Decrease in Hurricane Winds After Landfall

by Joseph L. Goldman, Assoc. Dir. of Res.; Inst. for Storm Res., Houston, TX,
Toshimitsu Ushijima, Exchange Sci., Assoc. Res. Sci.; presently affiliated with the Japan Meteorological Agency, Ote-machi, Chiyoda-ku, Tokyo, Japan,

Serial Information: Journal of the Structural Division, 1974, Vol. 100, Issue 1, Pg. 129-141

Document Type: Journal Paper


Case studies of three destructive hurricanes: Carla, Camille, and Celia, as they moved inland, were performed to determine the change in horizontal wind speed distribution. Criteria for determining the storm's intensity were employed to describe storms in sparse data regions, i.e., while over the sea, to conform with their eventual description in relatively data-rich regions while over land. These criteria were considered critically as the storm's winds decreased after landfall. Resulting models of peak gust distribution for each storm are shown. Comparisons are made with Malkin's (1959) factors for wind decrease. Although the storms occurred after Malkin's study, his factors are representative of the synoptic maxima in two storms. For peak gusts other than the synoptic maxima, and for all peak gusts in the third storm, other considerations should be made for engineering estimates.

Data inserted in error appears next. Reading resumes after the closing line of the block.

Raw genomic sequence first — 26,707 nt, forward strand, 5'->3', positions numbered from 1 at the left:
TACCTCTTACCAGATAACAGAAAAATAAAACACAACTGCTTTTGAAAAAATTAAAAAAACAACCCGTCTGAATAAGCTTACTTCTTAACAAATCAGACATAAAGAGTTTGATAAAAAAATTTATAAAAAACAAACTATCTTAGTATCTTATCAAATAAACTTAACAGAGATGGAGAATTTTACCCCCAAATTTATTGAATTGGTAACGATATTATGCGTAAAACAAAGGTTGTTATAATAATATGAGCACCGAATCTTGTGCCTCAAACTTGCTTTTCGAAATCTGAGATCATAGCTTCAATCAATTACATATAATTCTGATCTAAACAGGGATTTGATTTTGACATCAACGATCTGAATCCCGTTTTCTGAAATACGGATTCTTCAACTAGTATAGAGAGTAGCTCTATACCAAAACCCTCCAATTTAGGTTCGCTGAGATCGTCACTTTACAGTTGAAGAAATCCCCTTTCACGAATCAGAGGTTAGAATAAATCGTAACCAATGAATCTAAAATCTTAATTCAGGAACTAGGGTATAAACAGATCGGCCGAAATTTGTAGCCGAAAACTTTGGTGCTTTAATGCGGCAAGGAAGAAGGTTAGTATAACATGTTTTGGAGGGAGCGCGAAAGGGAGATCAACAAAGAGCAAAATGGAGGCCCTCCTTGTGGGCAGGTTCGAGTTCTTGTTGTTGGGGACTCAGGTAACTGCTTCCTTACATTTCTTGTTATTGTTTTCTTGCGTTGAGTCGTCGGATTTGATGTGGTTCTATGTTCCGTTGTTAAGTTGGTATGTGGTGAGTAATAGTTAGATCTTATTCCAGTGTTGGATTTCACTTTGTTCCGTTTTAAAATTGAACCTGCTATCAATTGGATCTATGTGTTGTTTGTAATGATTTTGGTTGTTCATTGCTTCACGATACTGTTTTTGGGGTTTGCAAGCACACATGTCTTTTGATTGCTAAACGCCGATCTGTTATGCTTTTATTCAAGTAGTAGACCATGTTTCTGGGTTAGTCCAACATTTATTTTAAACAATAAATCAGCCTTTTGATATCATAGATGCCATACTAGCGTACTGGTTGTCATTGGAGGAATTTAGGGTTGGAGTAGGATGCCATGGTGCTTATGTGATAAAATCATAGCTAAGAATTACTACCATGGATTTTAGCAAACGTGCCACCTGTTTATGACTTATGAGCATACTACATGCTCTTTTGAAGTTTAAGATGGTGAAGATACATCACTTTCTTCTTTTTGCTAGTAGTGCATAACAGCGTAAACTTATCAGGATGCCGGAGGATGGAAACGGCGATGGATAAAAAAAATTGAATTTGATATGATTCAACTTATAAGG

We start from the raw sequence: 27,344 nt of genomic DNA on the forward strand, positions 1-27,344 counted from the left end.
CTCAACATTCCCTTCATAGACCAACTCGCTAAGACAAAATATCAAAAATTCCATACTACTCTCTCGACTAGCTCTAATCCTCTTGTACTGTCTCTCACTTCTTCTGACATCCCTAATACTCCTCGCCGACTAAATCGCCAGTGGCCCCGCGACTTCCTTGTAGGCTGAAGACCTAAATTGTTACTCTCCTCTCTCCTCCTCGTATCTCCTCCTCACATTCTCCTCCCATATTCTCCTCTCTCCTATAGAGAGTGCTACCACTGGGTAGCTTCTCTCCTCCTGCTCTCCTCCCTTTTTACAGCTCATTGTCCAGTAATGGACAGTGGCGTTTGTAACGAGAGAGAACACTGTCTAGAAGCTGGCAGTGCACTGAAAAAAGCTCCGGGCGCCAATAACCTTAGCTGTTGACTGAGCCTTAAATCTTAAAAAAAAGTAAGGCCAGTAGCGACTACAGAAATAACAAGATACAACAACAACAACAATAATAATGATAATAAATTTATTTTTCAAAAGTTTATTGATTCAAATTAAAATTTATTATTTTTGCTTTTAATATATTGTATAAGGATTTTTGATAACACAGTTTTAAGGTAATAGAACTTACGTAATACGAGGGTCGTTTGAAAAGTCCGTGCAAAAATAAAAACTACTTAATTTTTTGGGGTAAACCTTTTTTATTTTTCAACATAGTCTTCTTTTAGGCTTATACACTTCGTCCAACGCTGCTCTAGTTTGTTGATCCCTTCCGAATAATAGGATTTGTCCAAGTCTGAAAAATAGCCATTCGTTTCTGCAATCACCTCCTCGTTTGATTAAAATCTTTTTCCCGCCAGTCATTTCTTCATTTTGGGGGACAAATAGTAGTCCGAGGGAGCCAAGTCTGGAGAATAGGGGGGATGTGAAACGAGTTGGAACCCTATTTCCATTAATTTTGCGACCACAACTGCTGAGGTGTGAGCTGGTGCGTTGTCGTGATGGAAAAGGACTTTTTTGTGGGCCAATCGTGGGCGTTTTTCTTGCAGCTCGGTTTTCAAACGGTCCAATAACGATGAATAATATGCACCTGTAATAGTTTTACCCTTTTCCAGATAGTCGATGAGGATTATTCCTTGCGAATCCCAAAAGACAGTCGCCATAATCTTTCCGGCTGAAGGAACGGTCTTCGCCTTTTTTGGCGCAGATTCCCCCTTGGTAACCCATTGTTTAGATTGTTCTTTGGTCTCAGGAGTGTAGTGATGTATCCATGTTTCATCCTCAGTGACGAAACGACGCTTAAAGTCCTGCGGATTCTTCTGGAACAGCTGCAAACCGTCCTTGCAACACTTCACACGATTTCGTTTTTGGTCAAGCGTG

Subject Headings: Storms | Wind gusts | Hurricanes and typhoons | Wind engineering | Case studies | Wind speed | Seas and oceans | Comparative studies

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